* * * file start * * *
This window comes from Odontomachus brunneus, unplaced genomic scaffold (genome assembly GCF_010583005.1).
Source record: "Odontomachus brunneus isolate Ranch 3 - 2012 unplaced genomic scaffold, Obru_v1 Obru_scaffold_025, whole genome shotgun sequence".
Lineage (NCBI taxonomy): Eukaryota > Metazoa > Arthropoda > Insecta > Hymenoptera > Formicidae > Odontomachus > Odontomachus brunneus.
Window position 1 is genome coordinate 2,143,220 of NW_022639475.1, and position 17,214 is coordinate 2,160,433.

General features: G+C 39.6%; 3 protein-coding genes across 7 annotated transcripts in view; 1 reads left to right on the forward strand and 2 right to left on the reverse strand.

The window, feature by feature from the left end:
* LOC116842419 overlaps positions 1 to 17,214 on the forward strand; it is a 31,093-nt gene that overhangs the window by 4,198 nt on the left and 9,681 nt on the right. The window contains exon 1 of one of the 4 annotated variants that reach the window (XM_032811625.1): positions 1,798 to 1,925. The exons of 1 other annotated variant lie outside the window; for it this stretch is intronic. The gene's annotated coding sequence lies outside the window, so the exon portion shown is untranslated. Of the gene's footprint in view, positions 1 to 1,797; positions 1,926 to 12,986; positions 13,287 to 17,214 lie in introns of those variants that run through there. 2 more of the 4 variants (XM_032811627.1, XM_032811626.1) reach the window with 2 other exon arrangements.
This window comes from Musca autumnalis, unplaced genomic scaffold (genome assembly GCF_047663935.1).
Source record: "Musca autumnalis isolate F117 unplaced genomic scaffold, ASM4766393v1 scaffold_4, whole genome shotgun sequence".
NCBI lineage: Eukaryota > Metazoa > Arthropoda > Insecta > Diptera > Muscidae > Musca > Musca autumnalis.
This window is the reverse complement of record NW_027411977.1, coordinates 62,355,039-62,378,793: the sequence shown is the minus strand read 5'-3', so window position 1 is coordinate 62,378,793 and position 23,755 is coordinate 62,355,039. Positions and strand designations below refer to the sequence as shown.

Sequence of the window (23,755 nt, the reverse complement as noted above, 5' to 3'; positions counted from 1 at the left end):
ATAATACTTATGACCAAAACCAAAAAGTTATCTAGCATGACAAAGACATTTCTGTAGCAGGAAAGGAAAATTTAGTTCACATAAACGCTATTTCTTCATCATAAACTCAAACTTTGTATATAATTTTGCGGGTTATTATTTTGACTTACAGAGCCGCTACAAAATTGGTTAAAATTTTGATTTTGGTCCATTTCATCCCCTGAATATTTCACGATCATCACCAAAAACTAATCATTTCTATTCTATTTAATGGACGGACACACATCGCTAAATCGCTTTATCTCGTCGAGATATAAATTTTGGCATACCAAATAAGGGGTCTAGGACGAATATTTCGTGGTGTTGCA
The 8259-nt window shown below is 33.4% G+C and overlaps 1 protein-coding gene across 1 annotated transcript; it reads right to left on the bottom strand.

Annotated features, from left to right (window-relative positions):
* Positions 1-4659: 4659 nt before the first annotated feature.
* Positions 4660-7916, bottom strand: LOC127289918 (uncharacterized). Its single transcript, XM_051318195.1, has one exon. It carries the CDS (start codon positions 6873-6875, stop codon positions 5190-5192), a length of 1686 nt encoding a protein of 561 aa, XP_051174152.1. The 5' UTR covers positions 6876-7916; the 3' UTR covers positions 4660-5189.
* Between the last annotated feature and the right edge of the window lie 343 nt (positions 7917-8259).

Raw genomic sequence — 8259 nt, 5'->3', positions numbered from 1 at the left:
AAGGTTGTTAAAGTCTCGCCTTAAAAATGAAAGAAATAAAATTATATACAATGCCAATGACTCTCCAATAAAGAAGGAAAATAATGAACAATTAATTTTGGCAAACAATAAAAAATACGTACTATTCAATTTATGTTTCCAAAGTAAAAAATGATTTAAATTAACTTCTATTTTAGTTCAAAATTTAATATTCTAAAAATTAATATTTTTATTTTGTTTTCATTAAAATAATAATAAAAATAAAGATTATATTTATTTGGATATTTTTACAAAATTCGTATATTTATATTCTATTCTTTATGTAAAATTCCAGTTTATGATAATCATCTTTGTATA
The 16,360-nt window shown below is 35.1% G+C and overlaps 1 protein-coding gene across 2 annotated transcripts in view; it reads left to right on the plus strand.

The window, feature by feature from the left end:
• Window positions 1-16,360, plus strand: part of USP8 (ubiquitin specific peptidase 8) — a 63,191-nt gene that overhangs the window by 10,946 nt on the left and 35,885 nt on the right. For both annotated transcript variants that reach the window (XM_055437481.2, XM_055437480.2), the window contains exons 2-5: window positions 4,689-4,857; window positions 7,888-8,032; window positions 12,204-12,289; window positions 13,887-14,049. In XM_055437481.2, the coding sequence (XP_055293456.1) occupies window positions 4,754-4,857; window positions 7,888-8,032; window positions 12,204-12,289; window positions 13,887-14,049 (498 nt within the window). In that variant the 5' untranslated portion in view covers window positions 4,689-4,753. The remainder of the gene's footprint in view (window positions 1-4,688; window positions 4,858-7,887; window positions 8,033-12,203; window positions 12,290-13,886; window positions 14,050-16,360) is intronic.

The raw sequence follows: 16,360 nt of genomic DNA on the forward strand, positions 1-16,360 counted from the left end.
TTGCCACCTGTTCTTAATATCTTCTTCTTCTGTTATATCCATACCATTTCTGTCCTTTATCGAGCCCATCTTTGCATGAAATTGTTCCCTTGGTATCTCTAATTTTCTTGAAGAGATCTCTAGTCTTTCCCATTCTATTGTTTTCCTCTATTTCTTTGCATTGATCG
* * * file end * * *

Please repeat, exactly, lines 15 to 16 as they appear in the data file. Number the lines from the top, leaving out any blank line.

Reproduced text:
Annotated features, from left to right (window-relative positions):
* Positions 1-4659: 4659 nt before the first annotated feature.